- which customers ask which questions
All of these things help you know whether someone is likely to be one of your better, higher value clients, or one of the problematic ones.You need to have client profiles so you can determine the tactics that work best for each kind of customer.
It’s not always about how much they pay. It’s more about your feeling that you’re really giving something of value, making a home safe. It talks to the idea that you need to know who you are and who your customers are. Make sure those two things are aligned well for different customer types.
It’s not just about who they are as a person, it’s about their situation. Somebody who’s in a hurry, is a lot less patient than somebody who’s got all the time in the world. Somebody who is selling their own home at their own leisure, has a very different proposition than somebody who is out of town and is only going to be available on one day. You need to take this into account. Different customers have different needs, different things that you say are going to sway them to either work with you or not.
Sometimes you have to do your business a certain way. Something might be profitable, but the very fact that it is makes it harder, makes it part of being known for what you are. For example, you may only deal in a 50-mile radius, and you will not do 51 miles no matter what. Sometimes that’s going to be a tough thing to stick to. But set the line somewhere. And once you have, that’s your line. Hold your boundaries.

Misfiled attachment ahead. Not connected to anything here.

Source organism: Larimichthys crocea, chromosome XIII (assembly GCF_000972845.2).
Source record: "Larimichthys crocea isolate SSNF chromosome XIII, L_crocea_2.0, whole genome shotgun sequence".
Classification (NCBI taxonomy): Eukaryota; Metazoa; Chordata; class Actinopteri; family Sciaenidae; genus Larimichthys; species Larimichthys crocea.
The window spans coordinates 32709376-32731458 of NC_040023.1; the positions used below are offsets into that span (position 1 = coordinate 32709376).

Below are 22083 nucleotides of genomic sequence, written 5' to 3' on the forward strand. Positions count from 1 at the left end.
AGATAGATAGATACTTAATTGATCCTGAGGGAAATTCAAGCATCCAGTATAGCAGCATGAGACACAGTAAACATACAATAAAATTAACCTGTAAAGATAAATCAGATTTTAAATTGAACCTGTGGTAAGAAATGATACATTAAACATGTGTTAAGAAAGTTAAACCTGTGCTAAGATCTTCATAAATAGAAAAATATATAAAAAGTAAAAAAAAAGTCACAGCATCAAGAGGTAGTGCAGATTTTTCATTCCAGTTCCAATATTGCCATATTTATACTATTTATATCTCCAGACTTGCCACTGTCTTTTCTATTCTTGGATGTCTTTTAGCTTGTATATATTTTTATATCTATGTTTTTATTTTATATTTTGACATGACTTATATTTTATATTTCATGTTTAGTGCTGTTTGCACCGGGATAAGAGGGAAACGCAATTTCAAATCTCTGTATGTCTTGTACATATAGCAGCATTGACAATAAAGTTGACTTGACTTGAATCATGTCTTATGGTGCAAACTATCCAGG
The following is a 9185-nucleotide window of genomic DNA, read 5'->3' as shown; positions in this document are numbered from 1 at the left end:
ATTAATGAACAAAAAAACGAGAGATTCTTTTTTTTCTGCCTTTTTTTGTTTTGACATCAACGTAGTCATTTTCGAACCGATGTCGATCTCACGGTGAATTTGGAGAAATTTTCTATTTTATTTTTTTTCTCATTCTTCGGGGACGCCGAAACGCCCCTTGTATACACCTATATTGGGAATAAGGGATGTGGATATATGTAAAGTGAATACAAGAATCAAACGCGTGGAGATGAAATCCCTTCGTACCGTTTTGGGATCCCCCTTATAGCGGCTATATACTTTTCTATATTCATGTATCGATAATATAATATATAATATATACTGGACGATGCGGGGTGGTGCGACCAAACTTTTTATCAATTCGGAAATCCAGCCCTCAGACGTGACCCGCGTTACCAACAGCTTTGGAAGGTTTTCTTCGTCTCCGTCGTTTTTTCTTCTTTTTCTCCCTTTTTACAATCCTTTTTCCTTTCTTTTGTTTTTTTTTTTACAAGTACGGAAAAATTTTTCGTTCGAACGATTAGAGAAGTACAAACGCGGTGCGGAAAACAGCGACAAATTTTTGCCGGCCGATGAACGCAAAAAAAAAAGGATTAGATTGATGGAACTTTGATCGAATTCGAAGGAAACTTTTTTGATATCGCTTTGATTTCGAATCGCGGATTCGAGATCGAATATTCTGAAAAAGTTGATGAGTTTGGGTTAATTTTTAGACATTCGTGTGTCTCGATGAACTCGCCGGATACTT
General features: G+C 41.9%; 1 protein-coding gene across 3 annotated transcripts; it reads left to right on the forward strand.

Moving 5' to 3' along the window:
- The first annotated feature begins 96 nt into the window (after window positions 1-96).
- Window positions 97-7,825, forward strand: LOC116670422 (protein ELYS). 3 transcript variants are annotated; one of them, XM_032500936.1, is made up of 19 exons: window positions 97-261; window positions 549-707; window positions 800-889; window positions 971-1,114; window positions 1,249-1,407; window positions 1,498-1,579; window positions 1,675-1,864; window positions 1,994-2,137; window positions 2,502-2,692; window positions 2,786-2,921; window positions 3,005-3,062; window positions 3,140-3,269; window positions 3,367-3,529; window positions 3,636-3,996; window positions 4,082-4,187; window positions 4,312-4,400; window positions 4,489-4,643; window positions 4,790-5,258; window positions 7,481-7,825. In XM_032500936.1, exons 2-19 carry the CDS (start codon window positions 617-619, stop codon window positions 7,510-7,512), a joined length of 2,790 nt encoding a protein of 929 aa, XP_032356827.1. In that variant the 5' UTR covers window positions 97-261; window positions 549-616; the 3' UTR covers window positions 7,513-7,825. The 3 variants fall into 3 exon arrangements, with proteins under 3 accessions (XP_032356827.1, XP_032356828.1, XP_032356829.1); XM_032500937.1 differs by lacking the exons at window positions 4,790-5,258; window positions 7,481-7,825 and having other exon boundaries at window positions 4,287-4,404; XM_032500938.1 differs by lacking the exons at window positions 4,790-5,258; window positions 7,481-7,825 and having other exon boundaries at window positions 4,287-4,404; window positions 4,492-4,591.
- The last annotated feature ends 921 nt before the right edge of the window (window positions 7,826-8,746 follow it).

If that creates a problem from a business perspective, then you look to change. You’re going to need to look at why the plan wasn’t working. Was your original area too small? Or was it simply the wrong area? The wrong supplier for the customers in that particular area? That the property values in this area are a little bit too low for long detailed inspections? Would smaller, cheaper inspections work out better? Or do you need to move to a different area? You need to find that circle to include higher value items.
You need to think that the customer is king. Always look at everything that you’re offering, not from whether you think it’s reasonable, but from whether your customer, in this particular mindset, going through your personas for different needs or services, is this reasonable from their perspective? Does this really sing to them, because they’re gonna vote with their wallet.
Usually a couple that buys a house are not the same. What she thinks is completely different from what he thinks. You can help identify the different concerns and hold them together to reach a conclusion. That can be gold, helping one spouse understand what the other is looking for in a home can help them understand the home. It’s a little bit of therapy, but it works.